VETERINARY PRACTICES are to close their doors to routine appointments and remain open only for emergency treatments and to support the food supply chain.

This latest announcement by the British Veterinary Association comes in response to Prime Minister Boris Johnson's decision to enforce a stricter lockdown across the country to curb the spread of Covid-19. From henceforth, veterinary practices will reduce face-to-face contact between staff and clients as much as possible, prioritising emergency care.

The BVA advised that veterinary practices can be considered essential services under the current restrictions, however in the interests of safety and complying with government advice, vet practices should cancel routine and non-urgent appointments.

Vets are also insisting that animal owners comply with strict social distancing measures in order to keep clients and colleagues safe. For animal owners, this will include calling the practice ahead of time for advice and may mean waiting outside while an animal is seen and treated.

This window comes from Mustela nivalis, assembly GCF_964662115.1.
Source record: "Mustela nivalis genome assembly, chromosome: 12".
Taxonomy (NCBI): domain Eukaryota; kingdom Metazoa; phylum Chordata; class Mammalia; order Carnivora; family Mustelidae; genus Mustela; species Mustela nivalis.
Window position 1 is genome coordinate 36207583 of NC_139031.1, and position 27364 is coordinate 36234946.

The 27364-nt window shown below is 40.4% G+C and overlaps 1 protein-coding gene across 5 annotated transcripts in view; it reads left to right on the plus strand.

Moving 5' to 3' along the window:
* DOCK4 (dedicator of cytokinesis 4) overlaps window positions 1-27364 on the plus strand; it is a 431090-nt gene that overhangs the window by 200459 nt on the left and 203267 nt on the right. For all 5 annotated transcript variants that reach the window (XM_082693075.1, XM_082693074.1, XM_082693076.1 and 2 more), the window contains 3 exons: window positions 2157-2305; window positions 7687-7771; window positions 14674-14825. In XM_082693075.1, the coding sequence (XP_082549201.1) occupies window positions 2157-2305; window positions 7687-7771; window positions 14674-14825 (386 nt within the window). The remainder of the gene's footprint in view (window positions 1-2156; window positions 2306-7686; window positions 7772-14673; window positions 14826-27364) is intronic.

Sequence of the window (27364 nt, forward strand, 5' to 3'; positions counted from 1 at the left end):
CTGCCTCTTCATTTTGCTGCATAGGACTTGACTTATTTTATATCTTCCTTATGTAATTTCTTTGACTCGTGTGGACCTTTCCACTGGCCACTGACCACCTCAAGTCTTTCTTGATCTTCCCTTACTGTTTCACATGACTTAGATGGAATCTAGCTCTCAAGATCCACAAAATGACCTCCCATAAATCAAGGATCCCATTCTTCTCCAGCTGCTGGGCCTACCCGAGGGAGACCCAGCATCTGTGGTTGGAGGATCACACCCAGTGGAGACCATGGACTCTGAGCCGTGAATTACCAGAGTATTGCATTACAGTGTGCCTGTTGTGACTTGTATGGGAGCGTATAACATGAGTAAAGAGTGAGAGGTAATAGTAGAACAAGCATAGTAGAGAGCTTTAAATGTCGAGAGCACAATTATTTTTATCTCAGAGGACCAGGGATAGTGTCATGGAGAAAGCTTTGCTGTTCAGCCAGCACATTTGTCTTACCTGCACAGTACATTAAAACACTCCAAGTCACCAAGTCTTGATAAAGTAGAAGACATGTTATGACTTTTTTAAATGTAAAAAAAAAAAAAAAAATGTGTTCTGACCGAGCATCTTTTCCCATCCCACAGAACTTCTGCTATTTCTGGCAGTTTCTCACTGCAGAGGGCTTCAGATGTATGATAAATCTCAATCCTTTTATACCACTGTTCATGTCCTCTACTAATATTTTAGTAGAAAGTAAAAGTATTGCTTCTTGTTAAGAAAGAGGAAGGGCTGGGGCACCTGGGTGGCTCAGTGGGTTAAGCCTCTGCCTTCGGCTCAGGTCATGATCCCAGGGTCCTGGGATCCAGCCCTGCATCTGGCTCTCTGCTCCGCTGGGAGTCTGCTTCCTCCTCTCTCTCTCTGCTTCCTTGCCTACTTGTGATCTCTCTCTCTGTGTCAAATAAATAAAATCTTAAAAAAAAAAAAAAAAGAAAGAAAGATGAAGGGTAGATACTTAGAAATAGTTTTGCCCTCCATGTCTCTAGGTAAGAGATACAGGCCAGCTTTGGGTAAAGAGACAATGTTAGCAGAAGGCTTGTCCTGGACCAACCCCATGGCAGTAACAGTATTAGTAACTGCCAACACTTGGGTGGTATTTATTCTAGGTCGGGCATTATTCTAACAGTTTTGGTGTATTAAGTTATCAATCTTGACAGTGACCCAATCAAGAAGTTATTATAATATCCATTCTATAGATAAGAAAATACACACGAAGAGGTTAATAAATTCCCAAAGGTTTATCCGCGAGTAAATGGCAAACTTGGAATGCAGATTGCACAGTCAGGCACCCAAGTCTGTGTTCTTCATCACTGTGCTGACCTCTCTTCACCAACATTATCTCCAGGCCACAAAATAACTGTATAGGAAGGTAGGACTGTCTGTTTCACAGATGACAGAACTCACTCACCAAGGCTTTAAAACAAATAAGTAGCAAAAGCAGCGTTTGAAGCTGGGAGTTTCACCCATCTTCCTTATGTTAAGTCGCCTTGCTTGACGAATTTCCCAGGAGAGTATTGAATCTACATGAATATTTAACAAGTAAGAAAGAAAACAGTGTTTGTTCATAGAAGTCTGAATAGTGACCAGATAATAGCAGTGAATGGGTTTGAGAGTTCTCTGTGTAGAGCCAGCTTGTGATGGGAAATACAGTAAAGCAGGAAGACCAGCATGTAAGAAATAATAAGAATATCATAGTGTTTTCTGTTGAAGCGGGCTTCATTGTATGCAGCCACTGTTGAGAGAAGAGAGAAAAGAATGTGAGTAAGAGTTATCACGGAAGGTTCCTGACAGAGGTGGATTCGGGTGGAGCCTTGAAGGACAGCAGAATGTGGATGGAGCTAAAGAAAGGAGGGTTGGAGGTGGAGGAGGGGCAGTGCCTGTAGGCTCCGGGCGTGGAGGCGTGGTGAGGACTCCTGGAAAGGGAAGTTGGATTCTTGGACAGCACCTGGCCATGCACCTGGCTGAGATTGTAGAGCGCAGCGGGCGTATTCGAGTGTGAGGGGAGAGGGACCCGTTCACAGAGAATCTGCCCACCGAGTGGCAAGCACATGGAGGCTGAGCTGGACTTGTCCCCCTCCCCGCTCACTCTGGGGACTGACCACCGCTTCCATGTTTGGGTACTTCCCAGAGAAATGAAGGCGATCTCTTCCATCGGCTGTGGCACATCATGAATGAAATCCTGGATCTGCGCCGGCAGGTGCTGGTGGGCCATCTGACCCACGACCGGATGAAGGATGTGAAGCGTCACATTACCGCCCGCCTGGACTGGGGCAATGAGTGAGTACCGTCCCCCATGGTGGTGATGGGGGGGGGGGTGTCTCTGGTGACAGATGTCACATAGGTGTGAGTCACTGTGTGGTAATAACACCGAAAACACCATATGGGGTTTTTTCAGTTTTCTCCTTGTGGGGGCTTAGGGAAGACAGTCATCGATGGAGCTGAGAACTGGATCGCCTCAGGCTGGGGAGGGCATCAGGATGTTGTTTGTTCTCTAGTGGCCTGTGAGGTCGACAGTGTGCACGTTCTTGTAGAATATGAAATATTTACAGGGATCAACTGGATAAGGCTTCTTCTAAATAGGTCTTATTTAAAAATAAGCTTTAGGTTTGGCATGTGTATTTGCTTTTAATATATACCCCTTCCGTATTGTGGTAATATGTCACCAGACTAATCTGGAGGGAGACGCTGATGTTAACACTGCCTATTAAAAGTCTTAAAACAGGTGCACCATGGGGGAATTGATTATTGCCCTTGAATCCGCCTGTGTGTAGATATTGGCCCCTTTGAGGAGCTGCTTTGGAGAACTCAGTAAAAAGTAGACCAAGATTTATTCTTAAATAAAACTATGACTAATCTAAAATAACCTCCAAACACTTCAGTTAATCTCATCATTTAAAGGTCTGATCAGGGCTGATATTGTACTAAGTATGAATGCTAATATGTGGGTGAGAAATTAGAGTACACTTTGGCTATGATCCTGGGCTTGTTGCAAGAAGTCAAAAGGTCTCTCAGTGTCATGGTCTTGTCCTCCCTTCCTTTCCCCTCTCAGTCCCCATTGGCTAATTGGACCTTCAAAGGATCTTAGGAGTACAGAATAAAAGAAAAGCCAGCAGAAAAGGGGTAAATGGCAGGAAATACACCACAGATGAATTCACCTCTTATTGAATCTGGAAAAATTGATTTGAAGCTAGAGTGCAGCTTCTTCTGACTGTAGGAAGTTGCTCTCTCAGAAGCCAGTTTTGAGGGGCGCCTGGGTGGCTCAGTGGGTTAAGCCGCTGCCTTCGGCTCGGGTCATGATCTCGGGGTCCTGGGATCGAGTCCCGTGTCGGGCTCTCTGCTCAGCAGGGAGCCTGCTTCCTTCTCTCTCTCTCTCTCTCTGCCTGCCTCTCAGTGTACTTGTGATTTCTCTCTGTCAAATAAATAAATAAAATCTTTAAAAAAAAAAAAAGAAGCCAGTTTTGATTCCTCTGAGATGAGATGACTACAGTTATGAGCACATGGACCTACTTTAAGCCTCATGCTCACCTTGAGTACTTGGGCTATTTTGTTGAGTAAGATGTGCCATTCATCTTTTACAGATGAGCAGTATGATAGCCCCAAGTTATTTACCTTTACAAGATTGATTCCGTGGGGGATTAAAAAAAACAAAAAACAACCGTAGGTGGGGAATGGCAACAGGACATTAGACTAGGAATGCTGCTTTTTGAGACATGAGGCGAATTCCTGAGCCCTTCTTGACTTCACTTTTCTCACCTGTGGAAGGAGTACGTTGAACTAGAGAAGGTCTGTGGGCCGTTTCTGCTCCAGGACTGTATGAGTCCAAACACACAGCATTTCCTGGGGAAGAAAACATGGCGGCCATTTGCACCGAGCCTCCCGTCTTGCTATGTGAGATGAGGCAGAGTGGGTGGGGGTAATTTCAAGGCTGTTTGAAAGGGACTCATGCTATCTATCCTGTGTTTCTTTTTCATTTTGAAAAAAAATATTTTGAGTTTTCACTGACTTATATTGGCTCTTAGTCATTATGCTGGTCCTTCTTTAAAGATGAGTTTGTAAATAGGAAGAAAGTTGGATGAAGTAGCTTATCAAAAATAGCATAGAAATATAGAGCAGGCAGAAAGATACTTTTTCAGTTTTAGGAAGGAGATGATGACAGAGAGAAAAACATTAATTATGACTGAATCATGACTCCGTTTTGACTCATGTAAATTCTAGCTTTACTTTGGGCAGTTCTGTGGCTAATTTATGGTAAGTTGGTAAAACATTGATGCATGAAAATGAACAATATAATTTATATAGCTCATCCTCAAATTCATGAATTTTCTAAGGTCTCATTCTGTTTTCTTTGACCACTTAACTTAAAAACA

BVA president, Daniella Dos Santos, said: “It’s incumbent on all of us do everything we can to curb the spread of Covid-19 and follow the government’s #StayHomeSaveLives instructions. For vets, that means limiting our provision to emergency and urgent care and working to maintain food production from farm to fork.

“Practices are following strict social distancing measures and asking owners to make sure they follow the same steps in the interests of everyone’s safety," she continued. "Please call your vet before attending a practice to get up to date advice on what measures they have in place to safely treat your pet in an emergency.

“We appreciate that some pet owners may be frustrated that routine appointments are being cancelled, but these are vital measures to curb non-essential travel and contact and keep everyone as safe as possible during this challenging period."

Ms Santos concluded: “I’d like to pay tribute to all my veterinary colleagues across the country who are working hard to maintain their vital services, both for companion animals and in making sure the UK has a steady supply of food produced to high standards of health, welfare and safety.”